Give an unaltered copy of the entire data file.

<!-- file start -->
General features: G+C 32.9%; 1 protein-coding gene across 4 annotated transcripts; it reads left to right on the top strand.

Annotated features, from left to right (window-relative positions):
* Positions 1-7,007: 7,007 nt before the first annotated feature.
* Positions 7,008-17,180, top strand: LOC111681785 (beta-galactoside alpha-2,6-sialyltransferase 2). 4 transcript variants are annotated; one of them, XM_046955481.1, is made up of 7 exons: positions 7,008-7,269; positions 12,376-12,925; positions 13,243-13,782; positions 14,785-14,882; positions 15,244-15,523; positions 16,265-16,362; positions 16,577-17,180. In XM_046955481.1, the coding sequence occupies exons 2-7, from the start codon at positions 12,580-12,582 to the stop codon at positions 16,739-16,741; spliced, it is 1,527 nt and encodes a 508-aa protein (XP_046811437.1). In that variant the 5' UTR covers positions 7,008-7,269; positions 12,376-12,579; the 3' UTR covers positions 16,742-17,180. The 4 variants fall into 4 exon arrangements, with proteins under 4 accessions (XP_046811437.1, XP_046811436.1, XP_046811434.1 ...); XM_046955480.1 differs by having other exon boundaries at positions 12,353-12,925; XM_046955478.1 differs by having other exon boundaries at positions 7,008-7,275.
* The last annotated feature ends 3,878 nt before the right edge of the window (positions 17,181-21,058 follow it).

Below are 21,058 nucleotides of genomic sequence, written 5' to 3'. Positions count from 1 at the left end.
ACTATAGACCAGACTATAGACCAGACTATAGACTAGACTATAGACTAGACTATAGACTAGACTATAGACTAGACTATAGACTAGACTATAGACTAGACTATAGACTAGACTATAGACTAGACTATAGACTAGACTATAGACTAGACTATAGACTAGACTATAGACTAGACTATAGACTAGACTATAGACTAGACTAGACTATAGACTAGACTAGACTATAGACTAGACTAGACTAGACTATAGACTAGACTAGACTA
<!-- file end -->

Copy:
General features: G+C 32.9%; 1 protein-coding gene across 4 annotated transcripts; it reads left to right on the top strand.

Annotated features, from left to right (window-relative positions):
* Positions 1-7,007: 7,007 nt before the first annotated feature.
* Positions 7,008-17,180, top strand: LOC111681785 (beta-galactoside alpha-2,6-sialyltransferase 2). 4 transcript variants are annotated; one of them, XM_046955481.1, is made up of 7 exons: positions 7,008-7,269; positions 12,376-12,925; positions 13,243-13,782; positions 14,785-14,882; positions 15,244-15,523; positions 16,265-16,362; positions 16,577-17,180. In XM_046955481.1, the coding sequence occupies exons 2-7, from the start codon at positions 12,580-12,582 to the stop codon at positions 16,739-16,741; spliced, it is 1,527 nt and encodes a 508-aa protein (XP_046811437.1). In that variant the 5' UTR covers positions 7,008-7,269; positions 12,376-12,579; the 3' UTR covers positions 16,742-17,180. The 4 variants fall into 4 exon arrangements, with proteins under 4 accessions (XP_046811437.1, XP_046811436.1, XP_046811434.1 ...); XM_046955480.1 differs by having other exon boundaries at positions 12,353-12,925; XM_046955478.1 differs by having other exon boundaries at positions 7,008-7,275.
* The last annotated feature ends 3,878 nt before the right edge of the window (positions 17,181-21,058 follow it).

Below are 21,058 nucleotides of genomic sequence, written 5' to 3'. Positions count from 1 at the left end.
ACTATAGACCAGACTATAGACCAGACTATAGACTAGACTATAGACTAGACTATAGACTAGACTATAGACTAGACTATAGACTAGACTATAGACTAGACTATAGACTAGACTATAGACTAGACTATAGACTAGACTATAGACTAGACTATAGACTAGACTATAGACTAGACTATAGACTAGACTATAGACTAGACTAGACTATAGACTAGACTAGACTATAGACTAGACTAGACTAGACTATAGACTAGACTAGACTA